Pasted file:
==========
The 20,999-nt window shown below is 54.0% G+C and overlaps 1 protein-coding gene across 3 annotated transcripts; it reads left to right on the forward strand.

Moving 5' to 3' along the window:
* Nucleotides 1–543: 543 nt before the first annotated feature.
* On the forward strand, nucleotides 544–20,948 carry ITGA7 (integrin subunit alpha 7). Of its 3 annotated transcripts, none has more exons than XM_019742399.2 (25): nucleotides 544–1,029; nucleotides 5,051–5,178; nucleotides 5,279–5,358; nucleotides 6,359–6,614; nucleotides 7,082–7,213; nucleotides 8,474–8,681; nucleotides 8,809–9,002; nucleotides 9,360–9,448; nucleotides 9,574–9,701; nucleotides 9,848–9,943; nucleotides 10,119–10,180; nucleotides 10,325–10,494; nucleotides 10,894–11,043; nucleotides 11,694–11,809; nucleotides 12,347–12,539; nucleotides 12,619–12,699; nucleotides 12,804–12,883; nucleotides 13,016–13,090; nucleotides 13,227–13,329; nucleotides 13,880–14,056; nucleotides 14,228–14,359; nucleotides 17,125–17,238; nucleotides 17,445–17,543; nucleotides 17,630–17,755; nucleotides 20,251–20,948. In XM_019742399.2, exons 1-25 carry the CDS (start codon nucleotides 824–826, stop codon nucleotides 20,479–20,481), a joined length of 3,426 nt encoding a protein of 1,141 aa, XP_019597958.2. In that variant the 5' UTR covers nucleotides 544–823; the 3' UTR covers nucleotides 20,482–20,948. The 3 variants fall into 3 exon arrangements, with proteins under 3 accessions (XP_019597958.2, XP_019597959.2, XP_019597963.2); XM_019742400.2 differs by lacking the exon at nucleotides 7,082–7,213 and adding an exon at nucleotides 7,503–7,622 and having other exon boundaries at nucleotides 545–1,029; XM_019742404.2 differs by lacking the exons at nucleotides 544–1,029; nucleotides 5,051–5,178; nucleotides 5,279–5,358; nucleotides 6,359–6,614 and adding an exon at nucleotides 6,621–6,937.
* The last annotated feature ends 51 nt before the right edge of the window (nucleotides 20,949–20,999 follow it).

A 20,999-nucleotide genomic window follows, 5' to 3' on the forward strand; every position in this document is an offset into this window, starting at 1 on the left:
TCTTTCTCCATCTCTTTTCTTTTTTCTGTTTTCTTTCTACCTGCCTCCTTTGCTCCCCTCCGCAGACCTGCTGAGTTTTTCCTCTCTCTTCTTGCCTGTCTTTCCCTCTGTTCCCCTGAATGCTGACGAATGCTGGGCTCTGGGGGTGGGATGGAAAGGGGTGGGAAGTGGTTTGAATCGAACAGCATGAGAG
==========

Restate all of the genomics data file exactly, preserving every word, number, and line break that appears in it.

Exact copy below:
The 20,999-nt window shown below is 54.0% G+C and overlaps 1 protein-coding gene across 3 annotated transcripts; it reads left to right on the forward strand.

Moving 5' to 3' along the window:
* Nucleotides 1–543: 543 nt before the first annotated feature.
* On the forward strand, nucleotides 544–20,948 carry ITGA7 (integrin subunit alpha 7). Of its 3 annotated transcripts, none has more exons than XM_019742399.2 (25): nucleotides 544–1,029; nucleotides 5,051–5,178; nucleotides 5,279–5,358; nucleotides 6,359–6,614; nucleotides 7,082–7,213; nucleotides 8,474–8,681; nucleotides 8,809–9,002; nucleotides 9,360–9,448; nucleotides 9,574–9,701; nucleotides 9,848–9,943; nucleotides 10,119–10,180; nucleotides 10,325–10,494; nucleotides 10,894–11,043; nucleotides 11,694–11,809; nucleotides 12,347–12,539; nucleotides 12,619–12,699; nucleotides 12,804–12,883; nucleotides 13,016–13,090; nucleotides 13,227–13,329; nucleotides 13,880–14,056; nucleotides 14,228–14,359; nucleotides 17,125–17,238; nucleotides 17,445–17,543; nucleotides 17,630–17,755; nucleotides 20,251–20,948. In XM_019742399.2, exons 1-25 carry the CDS (start codon nucleotides 824–826, stop codon nucleotides 20,479–20,481), a joined length of 3,426 nt encoding a protein of 1,141 aa, XP_019597958.2. In that variant the 5' UTR covers nucleotides 544–823; the 3' UTR covers nucleotides 20,482–20,948. The 3 variants fall into 3 exon arrangements, with proteins under 3 accessions (XP_019597958.2, XP_019597959.2, XP_019597963.2); XM_019742400.2 differs by lacking the exon at nucleotides 7,082–7,213 and adding an exon at nucleotides 7,503–7,622 and having other exon boundaries at nucleotides 545–1,029; XM_019742404.2 differs by lacking the exons at nucleotides 544–1,029; nucleotides 5,051–5,178; nucleotides 5,279–5,358; nucleotides 6,359–6,614 and adding an exon at nucleotides 6,621–6,937.
* The last annotated feature ends 51 nt before the right edge of the window (nucleotides 20,949–20,999 follow it).

A 20,999-nucleotide genomic window follows, 5' to 3' on the forward strand; every position in this document is an offset into this window, starting at 1 on the left:
TCTTTCTCCATCTCTTTTCTTTTTTCTGTTTTCTTTCTACCTGCCTCCTTTGCTCCCCTCCGCAGACCTGCTGAGTTTTTCCTCTCTCTTCTTGCCTGTCTTTCCCTCTGTTCCCCTGAATGCTGACGAATGCTGGGCTCTGGGGGTGGGATGGAAAGGGGTGGGAAGTGGTTTGAATCGAACAGCATGAGAG